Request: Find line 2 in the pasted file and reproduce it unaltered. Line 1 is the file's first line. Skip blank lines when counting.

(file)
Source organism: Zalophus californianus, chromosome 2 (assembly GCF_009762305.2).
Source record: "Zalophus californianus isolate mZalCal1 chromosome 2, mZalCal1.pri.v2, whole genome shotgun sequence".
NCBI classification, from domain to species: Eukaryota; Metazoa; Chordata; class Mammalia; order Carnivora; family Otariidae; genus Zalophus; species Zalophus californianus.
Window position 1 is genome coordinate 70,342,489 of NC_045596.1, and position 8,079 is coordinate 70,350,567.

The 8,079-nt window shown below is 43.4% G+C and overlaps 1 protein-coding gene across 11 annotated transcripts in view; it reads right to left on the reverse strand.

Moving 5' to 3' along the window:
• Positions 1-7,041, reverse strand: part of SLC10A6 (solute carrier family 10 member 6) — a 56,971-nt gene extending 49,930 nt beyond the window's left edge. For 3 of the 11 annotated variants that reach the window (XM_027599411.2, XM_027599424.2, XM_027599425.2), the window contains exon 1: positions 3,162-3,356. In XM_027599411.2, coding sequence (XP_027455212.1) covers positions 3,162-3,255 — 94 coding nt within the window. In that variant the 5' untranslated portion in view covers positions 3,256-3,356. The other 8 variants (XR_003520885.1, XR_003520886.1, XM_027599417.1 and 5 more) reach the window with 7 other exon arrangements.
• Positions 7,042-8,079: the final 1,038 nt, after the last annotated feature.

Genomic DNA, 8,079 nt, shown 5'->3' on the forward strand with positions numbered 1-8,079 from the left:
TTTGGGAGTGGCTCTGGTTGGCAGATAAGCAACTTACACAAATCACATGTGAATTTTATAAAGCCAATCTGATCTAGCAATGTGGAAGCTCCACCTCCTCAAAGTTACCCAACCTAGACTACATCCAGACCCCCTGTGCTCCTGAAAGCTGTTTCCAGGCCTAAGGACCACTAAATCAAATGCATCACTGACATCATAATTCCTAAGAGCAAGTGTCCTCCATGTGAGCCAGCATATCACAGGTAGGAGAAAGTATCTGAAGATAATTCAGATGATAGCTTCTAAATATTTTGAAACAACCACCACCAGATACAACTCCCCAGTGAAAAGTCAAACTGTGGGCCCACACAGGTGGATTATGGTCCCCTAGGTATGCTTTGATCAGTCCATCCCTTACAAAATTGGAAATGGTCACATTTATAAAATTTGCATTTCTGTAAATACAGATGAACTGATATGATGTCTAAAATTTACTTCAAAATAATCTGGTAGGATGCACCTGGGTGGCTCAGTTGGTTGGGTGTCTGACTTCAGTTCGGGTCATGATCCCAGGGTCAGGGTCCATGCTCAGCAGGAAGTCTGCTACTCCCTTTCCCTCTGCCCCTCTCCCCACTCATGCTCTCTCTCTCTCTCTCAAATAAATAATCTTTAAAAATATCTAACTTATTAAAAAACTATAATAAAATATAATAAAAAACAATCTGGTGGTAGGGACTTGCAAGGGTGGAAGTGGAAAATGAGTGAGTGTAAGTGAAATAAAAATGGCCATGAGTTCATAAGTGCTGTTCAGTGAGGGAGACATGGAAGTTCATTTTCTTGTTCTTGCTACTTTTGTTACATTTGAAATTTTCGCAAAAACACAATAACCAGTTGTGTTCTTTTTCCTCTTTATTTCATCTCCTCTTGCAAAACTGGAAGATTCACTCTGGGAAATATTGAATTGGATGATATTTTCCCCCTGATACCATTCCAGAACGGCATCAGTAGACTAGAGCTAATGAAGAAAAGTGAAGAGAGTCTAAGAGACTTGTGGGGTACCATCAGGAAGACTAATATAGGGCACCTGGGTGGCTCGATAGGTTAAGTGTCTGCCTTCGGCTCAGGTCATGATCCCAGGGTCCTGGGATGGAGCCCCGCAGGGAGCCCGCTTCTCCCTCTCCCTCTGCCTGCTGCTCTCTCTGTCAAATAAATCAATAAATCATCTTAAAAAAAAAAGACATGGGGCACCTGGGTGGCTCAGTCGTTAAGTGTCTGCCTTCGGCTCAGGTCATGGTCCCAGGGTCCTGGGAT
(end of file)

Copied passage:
Source record: "Zalophus californianus isolate mZalCal1 chromosome 2, mZalCal1.pri.v2, whole genome shotgun sequence".